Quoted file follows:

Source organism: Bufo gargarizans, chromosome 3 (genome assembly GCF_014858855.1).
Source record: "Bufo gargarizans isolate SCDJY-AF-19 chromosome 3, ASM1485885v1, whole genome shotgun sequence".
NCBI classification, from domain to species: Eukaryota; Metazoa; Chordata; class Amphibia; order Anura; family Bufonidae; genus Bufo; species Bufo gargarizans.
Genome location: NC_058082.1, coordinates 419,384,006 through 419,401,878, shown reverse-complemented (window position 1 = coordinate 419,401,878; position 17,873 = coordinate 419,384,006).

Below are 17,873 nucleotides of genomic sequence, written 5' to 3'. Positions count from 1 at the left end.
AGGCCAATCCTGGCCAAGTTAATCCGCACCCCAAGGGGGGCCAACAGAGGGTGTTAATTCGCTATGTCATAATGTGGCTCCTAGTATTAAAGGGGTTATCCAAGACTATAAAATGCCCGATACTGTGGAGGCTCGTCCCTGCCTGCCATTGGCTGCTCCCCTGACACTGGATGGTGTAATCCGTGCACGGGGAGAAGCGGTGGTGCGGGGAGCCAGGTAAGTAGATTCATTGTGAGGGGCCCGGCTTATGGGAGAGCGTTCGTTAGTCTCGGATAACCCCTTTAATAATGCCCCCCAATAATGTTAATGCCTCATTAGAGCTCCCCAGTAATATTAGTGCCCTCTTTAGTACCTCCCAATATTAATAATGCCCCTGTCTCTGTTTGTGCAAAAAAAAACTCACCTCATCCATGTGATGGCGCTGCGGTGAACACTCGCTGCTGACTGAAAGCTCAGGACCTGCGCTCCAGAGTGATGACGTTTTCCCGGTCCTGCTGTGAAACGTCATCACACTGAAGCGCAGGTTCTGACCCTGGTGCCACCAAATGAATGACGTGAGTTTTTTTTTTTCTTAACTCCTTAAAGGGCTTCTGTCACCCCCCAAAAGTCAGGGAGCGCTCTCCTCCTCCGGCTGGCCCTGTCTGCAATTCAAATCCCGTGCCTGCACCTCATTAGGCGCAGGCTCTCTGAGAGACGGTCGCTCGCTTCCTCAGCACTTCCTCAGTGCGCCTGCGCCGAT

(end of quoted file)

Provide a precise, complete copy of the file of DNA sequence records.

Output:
Source organism: Bufo gargarizans, chromosome 3 (genome assembly GCF_014858855.1).
Source record: "Bufo gargarizans isolate SCDJY-AF-19 chromosome 3, ASM1485885v1, whole genome shotgun sequence".
NCBI classification, from domain to species: Eukaryota; Metazoa; Chordata; class Amphibia; order Anura; family Bufonidae; genus Bufo; species Bufo gargarizans.
Genome location: NC_058082.1, coordinates 419,384,006 through 419,401,878, shown reverse-complemented (window position 1 = coordinate 419,401,878; position 17,873 = coordinate 419,384,006).

Below are 17,873 nucleotides of genomic sequence, written 5' to 3'. Positions count from 1 at the left end.
AGGCCAATCCTGGCCAAGTTAATCCGCACCCCAAGGGGGGCCAACAGAGGGTGTTAATTCGCTATGTCATAATGTGGCTCCTAGTATTAAAGGGGTTATCCAAGACTATAAAATGCCCGATACTGTGGAGGCTCGTCCCTGCCTGCCATTGGCTGCTCCCCTGACACTGGATGGTGTAATCCGTGCACGGGGAGAAGCGGTGGTGCGGGGAGCCAGGTAAGTAGATTCATTGTGAGGGGCCCGGCTTATGGGAGAGCGTTCGTTAGTCTCGGATAACCCCTTTAATAATGCCCCCCAATAATGTTAATGCCTCATTAGAGCTCCCCAGTAATATTAGTGCCCTCTTTAGTACCTCCCAATATTAATAATGCCCCTGTCTCTGTTTGTGCAAAAAAAAACTCACCTCATCCATGTGATGGCGCTGCGGTGAACACTCGCTGCTGACTGAAAGCTCAGGACCTGCGCTCCAGAGTGATGACGTTTTCCCGGTCCTGCTGTGAAACGTCATCACACTGAAGCGCAGGTTCTGACCCTGGTGCCACCAAATGAATGACGTGAGTTTTTTTTTTTCTTAACTCCTTAAAGGGCTTCTGTCACCCCCCAAAAGTCAGGGAGCGCTCTCCTCCTCCGGCTGGCCCTGTCTGCAATTCAAATCCCGTGCCTGCACCTCATTAGGCGCAGGCTCTCTGAGAGACGGTCGCTCGCTTCCTCAGCACTTCCTCAGTGCGCCTGCGCCGAT